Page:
A restaurant in Little Italy that temporarily closed last month after an employee tested positive for COVID-19 will delay its reopening, citing the surge of COVID-19 cases in San Diego County as a cause for concern.
Nolita Hall, located on India Street, shuttered on June 14, announcing on social media that a staff member had contracted COVID-19. The owner of the restaurant, Douglass Hamm, had planned to reopen on June 30. His plans have since changed, as local public health officials report increases in COVID-19 cases in San Diego County.
Hamm sent a letter to his staff last week and shared part of that letter on social media so he could keep customers in the loop and continue to gain their trust – a big part of why he said he shared the news of the positive COVID-19 case among his employee in the first place.
The social media post said the staff member who had COVID-19 is “doing well,” and no other Nolita Hall employees have tested positive.
In the letter, Hamm calls COVID-19 a “nightmare” that won’t end.
“Just when we thought we were waking up to a bright light in the distance, it seems to have started to dim again,” the note read, in part. “Still, in spite of all this, we remain eternal optimists and have hope, confidence even, that the light will begin to shine soon and in the end it will be brighter than it ever was.”
Hamm’s letter said Nolita Hall will stay closed a few weeks beyond its June 30 target date.
“Short term, it’s gut-wrenching on many levels,” he writes. “But given the continuing increase in positive tests county and nationwide, we believe this is the right thing to do for the health and safety of you all and our guests.”
Scene in San Diego
Hamm said he knows this is the best decision for his restaurant, his staff and his patrons, but that doesn't mean every restaurant owner should follow suit. Every restaurant owner's decision, Hamm said, has to be made based on the “risks we are willing to take.”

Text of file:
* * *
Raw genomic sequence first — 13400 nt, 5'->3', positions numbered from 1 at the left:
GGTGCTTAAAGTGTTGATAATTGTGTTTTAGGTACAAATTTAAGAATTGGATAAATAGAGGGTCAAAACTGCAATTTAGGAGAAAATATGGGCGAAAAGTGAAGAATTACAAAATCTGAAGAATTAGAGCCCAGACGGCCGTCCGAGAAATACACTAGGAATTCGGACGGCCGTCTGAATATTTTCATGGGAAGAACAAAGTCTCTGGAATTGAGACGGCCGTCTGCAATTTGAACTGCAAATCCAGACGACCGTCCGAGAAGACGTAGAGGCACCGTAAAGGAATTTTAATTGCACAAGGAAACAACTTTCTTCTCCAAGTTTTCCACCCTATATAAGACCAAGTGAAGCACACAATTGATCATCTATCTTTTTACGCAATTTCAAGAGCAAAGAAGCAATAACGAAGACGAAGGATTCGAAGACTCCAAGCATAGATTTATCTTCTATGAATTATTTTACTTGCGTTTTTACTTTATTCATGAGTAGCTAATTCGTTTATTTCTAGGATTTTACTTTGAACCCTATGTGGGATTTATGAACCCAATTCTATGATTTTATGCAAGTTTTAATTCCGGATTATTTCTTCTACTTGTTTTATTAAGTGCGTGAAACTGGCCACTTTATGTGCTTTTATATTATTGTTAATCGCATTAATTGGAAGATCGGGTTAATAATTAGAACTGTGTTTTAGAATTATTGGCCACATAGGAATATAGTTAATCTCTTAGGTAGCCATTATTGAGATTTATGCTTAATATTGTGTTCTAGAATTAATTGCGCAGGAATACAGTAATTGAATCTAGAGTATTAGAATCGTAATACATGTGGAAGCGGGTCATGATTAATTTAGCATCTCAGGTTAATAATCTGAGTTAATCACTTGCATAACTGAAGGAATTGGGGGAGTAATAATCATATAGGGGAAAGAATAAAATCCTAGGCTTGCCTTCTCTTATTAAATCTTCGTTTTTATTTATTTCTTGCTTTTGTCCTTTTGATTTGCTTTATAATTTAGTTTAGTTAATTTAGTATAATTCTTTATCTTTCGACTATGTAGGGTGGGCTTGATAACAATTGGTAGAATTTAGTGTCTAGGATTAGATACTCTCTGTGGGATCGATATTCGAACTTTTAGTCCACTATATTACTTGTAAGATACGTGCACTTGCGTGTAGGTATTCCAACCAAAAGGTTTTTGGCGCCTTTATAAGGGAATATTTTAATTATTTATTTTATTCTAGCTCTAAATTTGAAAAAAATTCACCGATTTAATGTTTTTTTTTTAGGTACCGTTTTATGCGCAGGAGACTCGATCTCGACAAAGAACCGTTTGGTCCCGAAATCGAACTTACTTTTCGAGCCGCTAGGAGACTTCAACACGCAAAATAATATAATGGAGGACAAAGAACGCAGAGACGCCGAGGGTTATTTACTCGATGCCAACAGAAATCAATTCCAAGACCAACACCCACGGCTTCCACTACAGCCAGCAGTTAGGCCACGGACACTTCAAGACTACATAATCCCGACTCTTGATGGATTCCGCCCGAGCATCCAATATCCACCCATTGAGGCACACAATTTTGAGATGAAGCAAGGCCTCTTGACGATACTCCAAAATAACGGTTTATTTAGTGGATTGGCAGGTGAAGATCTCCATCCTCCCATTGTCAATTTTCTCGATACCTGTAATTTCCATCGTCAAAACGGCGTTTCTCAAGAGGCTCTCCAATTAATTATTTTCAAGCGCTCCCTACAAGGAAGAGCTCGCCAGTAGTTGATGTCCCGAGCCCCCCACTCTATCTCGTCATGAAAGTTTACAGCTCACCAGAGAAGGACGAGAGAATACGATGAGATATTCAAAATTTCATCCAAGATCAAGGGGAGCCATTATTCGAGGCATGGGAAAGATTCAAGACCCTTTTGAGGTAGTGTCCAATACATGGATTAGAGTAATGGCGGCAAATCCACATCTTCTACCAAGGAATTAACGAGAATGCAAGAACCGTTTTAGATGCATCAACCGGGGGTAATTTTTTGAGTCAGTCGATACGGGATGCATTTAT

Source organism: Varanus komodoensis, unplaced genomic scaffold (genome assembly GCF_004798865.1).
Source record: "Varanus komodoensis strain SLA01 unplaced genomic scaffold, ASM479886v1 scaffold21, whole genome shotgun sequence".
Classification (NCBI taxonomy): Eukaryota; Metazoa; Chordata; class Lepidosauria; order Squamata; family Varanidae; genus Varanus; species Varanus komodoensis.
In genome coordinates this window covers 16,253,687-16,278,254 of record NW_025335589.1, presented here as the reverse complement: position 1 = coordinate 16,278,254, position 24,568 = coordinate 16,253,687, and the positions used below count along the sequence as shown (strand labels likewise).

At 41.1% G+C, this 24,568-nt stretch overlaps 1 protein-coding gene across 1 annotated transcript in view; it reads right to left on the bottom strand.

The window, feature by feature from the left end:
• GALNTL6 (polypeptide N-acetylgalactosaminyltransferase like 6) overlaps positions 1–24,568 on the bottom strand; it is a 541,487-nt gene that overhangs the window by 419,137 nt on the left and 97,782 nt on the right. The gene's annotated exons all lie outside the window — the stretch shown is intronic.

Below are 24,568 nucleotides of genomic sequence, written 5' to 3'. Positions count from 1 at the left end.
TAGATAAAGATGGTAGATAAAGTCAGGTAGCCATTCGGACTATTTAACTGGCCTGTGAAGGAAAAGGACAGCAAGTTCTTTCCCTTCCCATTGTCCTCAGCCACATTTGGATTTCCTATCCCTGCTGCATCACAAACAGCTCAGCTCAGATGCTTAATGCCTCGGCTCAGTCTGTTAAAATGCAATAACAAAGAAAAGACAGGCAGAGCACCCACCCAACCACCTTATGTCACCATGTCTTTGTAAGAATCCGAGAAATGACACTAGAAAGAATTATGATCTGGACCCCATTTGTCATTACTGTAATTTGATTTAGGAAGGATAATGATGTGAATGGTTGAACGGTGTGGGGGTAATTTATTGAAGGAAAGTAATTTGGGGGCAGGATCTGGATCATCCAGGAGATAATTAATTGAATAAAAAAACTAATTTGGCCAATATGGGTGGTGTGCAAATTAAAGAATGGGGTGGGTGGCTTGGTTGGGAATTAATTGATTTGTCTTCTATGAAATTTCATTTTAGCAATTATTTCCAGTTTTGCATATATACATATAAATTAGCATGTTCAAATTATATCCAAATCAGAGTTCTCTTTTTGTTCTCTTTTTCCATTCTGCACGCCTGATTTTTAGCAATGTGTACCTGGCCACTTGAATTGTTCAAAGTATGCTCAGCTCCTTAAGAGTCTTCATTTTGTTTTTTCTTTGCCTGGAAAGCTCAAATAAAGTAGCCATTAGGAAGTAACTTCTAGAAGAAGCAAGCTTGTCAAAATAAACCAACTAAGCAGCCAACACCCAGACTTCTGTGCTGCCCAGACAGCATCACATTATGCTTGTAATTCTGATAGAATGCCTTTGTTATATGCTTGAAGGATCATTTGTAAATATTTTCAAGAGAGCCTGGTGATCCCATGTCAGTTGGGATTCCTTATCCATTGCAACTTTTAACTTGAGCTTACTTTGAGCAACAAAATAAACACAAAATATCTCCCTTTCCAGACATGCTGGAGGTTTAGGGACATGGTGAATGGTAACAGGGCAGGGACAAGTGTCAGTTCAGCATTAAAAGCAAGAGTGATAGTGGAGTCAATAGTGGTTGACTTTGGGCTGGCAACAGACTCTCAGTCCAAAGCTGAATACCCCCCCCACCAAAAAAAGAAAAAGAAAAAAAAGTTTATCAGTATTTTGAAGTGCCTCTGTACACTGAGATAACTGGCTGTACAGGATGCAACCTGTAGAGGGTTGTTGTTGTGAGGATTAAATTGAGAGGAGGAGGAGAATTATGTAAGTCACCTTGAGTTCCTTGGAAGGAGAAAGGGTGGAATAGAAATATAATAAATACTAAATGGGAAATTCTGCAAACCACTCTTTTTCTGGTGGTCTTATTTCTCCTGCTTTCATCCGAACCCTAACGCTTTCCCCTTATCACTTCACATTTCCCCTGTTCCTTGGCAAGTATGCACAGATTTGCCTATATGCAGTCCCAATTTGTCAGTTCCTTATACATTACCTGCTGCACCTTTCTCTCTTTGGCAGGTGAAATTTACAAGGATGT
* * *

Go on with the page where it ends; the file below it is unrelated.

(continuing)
Hamm said he hopes to have his restaurant up and running again by the end of July or early August but noted, “It’s a fool’s errand to try and predict what the next few weeks will look like.”
Eater San Diego reported last month that Nolita Hall was the first restaurant in San Diego to publicly disclose that an employee had tested positive for COVID-19. Hamm spoke with both Eater and NBC 7 and said that decision was difficult, but he knew it was the “right thing to do.”
Since then, several other local food and beverage businesses – including Wilson Creek Winery & Vineyards in Temecula and Mission Avenue Bar & Grill and Masters Kitchen & Cocktail, both in Oceanside, have shared news of employee COVID-19 cases at their locations.
In those cases, the businesses spread the news on social media, too, hoping to also be transparent with patrons and keep safety top of mind.
On NBC 7’s Scene in San Diego Featuring Eater podcast, we talked about Nolita Hall and how this type of thing was bound to repeat itself at local restaurants as San Diego County reopens in the face of the ongoing coronavirus pandemic. You can listen to that here.
Meanwhile, San Diego County public health officials have been tracking more community outbreaks in recent days, and several of those outbreaks have been tied to local restaurants or bars.
At a news briefing Wednesday, health officials said San Diego County was on California’s “watchlist” and, by next week, a rollback on San Diego’s reopening was likely, including shutting down indoor restaurant dining rooms once more.
San Diego's restaurants were given the green light to reopen their dining rooms on May 21. Since then, neighborhoods like Little Italy and the Gaslamp Quarter have launched curbside dining programs that block traffic on busy streets during certain hours, allowing eateries to extend their dining areas into the street and give patrons more room to safely distance themselves from one another. Encinitas is due to roll out its own version of this program this weekend, too.